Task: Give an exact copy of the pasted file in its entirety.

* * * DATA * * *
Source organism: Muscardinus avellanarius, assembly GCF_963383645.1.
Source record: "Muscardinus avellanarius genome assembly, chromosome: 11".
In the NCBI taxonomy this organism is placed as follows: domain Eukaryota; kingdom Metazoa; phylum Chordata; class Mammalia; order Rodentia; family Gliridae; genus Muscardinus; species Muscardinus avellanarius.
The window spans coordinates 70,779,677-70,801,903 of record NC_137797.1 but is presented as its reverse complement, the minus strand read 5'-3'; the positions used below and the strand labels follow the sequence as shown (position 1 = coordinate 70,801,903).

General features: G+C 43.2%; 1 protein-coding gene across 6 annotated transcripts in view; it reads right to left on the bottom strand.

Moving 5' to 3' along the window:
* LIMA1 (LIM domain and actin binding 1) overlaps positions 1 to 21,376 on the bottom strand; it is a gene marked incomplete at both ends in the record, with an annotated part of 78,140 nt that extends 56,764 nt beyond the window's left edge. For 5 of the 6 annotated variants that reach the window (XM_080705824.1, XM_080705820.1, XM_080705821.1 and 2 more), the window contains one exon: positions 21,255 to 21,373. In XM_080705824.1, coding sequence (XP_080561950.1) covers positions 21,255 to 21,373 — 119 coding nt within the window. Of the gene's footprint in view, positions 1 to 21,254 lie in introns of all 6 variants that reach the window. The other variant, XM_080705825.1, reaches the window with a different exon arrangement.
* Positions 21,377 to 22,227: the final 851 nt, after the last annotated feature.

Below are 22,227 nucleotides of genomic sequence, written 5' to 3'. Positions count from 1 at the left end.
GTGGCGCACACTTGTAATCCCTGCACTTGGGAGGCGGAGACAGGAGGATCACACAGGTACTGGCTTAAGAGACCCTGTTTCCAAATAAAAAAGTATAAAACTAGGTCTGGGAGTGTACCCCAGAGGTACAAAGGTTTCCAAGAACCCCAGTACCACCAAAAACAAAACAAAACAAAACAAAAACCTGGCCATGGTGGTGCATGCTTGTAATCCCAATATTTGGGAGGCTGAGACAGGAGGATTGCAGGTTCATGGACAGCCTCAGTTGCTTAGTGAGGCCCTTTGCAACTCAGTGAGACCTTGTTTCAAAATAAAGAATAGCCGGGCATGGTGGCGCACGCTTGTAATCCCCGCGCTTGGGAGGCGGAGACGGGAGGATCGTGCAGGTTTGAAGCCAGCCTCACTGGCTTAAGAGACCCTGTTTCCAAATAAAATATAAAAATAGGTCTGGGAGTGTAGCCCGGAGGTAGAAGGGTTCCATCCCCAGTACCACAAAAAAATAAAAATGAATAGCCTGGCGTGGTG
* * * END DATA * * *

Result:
Source organism: Muscardinus avellanarius, assembly GCF_963383645.1.
Source record: "Muscardinus avellanarius genome assembly, chromosome: 11".
In the NCBI taxonomy this organism is placed as follows: domain Eukaryota; kingdom Metazoa; phylum Chordata; class Mammalia; order Rodentia; family Gliridae; genus Muscardinus; species Muscardinus avellanarius.
The window spans coordinates 70,779,677-70,801,903 of record NC_137797.1 but is presented as its reverse complement, the minus strand read 5'-3'; the positions used below and the strand labels follow the sequence as shown (position 1 = coordinate 70,801,903).

General features: G+C 43.2%; 1 protein-coding gene across 6 annotated transcripts in view; it reads right to left on the bottom strand.

Moving 5' to 3' along the window:
* LIMA1 (LIM domain and actin binding 1) overlaps positions 1 to 21,376 on the bottom strand; it is a gene marked incomplete at both ends in the record, with an annotated part of 78,140 nt that extends 56,764 nt beyond the window's left edge. For 5 of the 6 annotated variants that reach the window (XM_080705824.1, XM_080705820.1, XM_080705821.1 and 2 more), the window contains one exon: positions 21,255 to 21,373. In XM_080705824.1, coding sequence (XP_080561950.1) covers positions 21,255 to 21,373 — 119 coding nt within the window. Of the gene's footprint in view, positions 1 to 21,254 lie in introns of all 6 variants that reach the window. The other variant, XM_080705825.1, reaches the window with a different exon arrangement.
* Positions 21,377 to 22,227: the final 851 nt, after the last annotated feature.

Below are 22,227 nucleotides of genomic sequence, written 5' to 3'. Positions count from 1 at the left end.
GTGGCGCACACTTGTAATCCCTGCACTTGGGAGGCGGAGACAGGAGGATCACACAGGTACTGGCTTAAGAGACCCTGTTTCCAAATAAAAAAGTATAAAACTAGGTCTGGGAGTGTACCCCAGAGGTACAAAGGTTTCCAAGAACCCCAGTACCACCAAAAACAAAACAAAACAAAACAAAAACCTGGCCATGGTGGTGCATGCTTGTAATCCCAATATTTGGGAGGCTGAGACAGGAGGATTGCAGGTTCATGGACAGCCTCAGTTGCTTAGTGAGGCCCTTTGCAACTCAGTGAGACCTTGTTTCAAAATAAAGAATAGCCGGGCATGGTGGCGCACGCTTGTAATCCCCGCGCTTGGGAGGCGGAGACGGGAGGATCGTGCAGGTTTGAAGCCAGCCTCACTGGCTTAAGAGACCCTGTTTCCAAATAAAATATAAAAATAGGTCTGGGAGTGTAGCCCGGAGGTAGAAGGGTTCCATCCCCAGTACCACAAAAAAATAAAAATGAATAGCCTGGCGTGGTG